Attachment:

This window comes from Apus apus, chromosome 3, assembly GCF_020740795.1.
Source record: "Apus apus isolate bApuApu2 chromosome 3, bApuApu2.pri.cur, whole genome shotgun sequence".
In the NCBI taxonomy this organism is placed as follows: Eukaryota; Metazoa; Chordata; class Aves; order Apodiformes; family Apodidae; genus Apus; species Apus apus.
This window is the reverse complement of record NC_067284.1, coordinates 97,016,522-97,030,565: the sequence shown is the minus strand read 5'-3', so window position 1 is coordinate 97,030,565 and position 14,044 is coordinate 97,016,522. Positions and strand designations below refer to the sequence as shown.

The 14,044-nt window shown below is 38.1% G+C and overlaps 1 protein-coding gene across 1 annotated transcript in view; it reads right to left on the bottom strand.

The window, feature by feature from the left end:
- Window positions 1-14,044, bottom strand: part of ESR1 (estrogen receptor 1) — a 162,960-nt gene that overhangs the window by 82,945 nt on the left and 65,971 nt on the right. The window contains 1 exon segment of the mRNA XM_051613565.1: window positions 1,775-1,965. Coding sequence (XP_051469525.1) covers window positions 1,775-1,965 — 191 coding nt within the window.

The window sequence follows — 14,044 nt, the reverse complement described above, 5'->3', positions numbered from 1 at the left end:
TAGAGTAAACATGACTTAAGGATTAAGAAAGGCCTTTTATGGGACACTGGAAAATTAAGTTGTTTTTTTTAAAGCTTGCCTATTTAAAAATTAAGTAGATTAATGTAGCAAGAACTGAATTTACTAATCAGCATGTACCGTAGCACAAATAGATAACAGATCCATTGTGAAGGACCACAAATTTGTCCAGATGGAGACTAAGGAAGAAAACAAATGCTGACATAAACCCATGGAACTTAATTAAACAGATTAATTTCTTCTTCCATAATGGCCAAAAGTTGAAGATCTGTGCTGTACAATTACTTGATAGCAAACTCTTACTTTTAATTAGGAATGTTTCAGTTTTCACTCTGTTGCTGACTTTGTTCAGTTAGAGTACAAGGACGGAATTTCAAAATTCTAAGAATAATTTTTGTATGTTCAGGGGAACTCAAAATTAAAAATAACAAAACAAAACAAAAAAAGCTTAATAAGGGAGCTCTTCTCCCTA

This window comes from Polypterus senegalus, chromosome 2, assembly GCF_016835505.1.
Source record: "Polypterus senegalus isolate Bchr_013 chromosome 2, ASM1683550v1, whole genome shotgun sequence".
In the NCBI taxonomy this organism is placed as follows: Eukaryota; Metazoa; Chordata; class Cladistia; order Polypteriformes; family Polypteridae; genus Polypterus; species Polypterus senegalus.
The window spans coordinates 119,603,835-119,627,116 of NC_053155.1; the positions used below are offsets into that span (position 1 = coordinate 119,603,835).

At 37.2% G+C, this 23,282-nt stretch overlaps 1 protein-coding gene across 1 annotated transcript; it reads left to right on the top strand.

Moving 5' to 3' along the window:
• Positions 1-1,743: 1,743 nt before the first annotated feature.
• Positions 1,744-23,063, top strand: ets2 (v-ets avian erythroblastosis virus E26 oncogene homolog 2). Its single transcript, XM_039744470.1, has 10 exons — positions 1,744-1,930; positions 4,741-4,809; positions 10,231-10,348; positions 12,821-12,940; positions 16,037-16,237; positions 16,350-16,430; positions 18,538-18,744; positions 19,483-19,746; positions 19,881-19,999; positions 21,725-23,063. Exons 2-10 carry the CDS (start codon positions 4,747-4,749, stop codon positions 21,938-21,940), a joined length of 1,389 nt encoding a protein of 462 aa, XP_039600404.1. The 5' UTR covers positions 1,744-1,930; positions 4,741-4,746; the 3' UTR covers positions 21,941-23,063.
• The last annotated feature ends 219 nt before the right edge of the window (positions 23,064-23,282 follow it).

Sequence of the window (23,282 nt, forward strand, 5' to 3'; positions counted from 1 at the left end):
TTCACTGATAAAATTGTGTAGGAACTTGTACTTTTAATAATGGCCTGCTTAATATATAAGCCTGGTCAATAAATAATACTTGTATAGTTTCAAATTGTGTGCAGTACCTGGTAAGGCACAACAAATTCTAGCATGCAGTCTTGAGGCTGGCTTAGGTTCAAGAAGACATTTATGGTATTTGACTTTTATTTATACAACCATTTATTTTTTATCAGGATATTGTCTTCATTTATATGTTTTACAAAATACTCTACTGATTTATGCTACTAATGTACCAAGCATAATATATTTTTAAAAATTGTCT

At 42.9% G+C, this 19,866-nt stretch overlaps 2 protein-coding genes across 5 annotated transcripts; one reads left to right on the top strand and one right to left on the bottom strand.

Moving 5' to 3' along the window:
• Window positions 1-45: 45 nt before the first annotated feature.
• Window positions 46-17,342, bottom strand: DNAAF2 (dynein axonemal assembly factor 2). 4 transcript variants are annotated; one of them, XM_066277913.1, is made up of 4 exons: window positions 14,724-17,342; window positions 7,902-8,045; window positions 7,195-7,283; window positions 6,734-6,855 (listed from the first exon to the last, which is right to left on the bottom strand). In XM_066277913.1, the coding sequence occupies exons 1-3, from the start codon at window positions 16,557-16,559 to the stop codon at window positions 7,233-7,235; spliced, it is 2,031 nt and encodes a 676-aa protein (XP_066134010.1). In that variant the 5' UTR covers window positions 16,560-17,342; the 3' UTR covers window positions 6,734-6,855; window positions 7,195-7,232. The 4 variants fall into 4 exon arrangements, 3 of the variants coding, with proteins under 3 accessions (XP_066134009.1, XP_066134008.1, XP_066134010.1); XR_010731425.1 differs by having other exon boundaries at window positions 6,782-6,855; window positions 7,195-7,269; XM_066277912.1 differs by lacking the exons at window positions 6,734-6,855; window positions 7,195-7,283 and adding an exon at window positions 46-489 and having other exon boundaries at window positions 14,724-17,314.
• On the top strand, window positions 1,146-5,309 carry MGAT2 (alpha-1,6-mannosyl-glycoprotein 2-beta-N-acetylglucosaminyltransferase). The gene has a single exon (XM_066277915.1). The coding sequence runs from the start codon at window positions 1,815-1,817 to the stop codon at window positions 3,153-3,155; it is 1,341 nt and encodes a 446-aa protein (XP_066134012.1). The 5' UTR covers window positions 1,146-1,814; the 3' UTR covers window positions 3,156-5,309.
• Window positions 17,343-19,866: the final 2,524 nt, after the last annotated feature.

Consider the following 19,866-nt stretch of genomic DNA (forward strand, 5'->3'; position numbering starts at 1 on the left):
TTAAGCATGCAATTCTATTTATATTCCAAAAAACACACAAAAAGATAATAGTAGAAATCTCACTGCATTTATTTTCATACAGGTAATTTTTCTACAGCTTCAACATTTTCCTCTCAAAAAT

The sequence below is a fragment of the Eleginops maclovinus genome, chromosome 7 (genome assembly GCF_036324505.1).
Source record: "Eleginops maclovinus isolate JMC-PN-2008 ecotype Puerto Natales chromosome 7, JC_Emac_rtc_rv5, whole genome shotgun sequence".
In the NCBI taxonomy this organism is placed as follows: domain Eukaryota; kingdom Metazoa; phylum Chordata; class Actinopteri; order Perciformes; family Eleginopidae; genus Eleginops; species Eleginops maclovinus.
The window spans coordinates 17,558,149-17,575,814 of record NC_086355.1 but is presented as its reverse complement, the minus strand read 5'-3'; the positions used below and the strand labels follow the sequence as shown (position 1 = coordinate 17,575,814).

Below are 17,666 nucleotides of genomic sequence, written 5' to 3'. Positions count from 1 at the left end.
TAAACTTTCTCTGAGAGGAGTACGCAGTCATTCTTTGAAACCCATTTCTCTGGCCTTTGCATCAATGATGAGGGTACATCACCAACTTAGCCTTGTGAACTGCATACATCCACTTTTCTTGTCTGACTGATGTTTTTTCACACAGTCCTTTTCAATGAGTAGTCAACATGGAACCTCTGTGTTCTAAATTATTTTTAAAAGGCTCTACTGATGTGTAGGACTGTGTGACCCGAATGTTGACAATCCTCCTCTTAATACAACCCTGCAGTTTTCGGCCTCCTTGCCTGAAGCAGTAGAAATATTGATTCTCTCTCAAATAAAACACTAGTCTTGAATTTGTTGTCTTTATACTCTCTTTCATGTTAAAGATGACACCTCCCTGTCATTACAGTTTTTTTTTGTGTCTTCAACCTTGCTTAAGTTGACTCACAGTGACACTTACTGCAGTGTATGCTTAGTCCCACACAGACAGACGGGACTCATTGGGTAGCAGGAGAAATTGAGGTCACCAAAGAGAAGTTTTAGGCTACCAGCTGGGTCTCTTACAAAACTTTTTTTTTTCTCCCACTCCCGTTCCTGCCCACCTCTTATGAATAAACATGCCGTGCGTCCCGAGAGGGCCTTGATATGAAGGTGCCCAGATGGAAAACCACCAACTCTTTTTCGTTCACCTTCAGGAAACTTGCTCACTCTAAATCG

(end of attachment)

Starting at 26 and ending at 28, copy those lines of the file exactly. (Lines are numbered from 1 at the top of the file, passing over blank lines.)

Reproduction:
• Window positions 17,343-19,866: the final 2,524 nt, after the last annotated feature.

Consider the following 19,866-nt stretch of genomic DNA (forward strand, 5'->3'; position numbering starts at 1 on the left):
TTAAGCATGCAATTCTATTTATATTCCAAAAAACACACAAAAAGATAATAGTAGAAATCTCACTGCATTTATTTTCATACAGGTAATTTTTCTACAGCTTCAACATTTTCCTCTCAAAAAT